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Consulting on behalf of another - How to Bill?

  1. #1
    Location
    Lansing, Michigan
    Posts
    84
    Question Consulting on behalf of another - How to Bill?
    Medical Coding Books
    We have been discussing this and I need other opinions. I work at a primary care office and we sometimes have parents come in without the child to discuss the child's diagnoses. If there is documentation to support 2 of the 3 elements, i.e. history and MDM, can we bill the insurance for the visit? I look at it that if the patient was not present we cannot bill for the visit, but others are tossing around the idea that we can? The same question would be for senior patients whose children are consulting the provider in regards to their parent's health. I appreciate any comments. Thanks. And would you use the diagnoses of the "patient" or simply consult on behalf of another person.

  2. #2
    Location
    Milwaukee WI
    Posts
    4,466
    Default Counseling and Coordination of Care
    This has been addressed in several posts on this and other forums. Search for "counseling/coordination of care." Read the guidelines in CPT carefully regarding counseling/coordination of care (i.e. billing based on time)

    You need to document:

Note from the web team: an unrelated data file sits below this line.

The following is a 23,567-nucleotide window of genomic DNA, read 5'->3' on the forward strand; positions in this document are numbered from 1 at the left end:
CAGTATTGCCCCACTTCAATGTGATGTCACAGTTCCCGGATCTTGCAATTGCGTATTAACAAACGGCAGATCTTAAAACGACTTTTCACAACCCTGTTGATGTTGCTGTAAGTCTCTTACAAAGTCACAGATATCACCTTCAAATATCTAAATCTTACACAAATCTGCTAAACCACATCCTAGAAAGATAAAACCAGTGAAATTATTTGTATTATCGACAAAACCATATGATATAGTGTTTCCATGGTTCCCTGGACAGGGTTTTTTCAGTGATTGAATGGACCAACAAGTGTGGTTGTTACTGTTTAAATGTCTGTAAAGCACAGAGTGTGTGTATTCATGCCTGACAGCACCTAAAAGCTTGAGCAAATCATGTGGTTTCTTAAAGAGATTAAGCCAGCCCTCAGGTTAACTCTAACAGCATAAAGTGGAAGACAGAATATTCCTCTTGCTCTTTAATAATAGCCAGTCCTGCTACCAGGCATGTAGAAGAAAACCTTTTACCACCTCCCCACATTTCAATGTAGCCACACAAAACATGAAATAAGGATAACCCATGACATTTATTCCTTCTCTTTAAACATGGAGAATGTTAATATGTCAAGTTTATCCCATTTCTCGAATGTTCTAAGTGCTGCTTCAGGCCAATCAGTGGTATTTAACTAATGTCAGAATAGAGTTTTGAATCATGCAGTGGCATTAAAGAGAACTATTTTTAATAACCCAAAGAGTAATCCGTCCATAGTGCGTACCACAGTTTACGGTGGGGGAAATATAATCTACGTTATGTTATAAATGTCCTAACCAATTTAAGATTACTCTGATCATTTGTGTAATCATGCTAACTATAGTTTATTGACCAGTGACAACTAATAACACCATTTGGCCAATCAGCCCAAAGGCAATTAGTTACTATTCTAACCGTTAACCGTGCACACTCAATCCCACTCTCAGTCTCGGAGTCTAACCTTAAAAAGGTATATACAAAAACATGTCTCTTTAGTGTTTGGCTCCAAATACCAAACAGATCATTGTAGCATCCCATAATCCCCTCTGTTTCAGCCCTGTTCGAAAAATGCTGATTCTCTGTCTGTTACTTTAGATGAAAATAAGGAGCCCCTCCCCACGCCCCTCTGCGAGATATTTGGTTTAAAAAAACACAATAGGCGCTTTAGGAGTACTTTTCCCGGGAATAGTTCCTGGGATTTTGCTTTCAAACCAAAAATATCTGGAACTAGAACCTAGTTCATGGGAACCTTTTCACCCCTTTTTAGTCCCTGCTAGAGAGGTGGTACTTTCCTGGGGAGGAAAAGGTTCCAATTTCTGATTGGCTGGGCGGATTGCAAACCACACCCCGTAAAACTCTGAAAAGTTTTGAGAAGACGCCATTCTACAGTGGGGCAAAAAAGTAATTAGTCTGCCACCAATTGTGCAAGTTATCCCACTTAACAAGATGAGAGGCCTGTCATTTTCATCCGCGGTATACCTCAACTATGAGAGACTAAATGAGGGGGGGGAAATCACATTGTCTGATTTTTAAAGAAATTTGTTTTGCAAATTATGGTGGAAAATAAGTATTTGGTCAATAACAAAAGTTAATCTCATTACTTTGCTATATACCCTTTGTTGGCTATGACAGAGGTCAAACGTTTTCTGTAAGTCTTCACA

1) the total time spent face-to-face with the patient and/or family
    2) the amount of the time in 1) that was spent in counseling/coordination of care (must be at over 50% of the total time in 1))
    3) The nature of the counseling/coordination of care
    AND - if the patient is not able to participate in decision making:
    4) WHY the patient is not able to participate in medical decision making.

    For example: I spent 25 minutes with Mr & Mrs Patient, discussing Johnny's upcoming surgery, risks, benefits and outcomes were explained in detail. The patient is a pre-verbal infant who is not able to participate in decision making. 100% of the visit was spent in counseling/coordination of care.

    You code the dx the patient has that is being discussed. You bill under the patient's name.

    NOTE: the reason the patient is not participating has to be medically necessary. Not wanting to pull Johnny away from football practice would not be a medically valid reason for the patient not being present.

    The level of service is determined by how much TOTAL time was spent with the "patient and/or family."

    Hope that helps.

    F Tessa Bartels, CPC, CEMC

  3. Default
    I agree with Tessa, there is an artice on aap.com titled, "How to code when the child is not present" that discusses this if you are interested.

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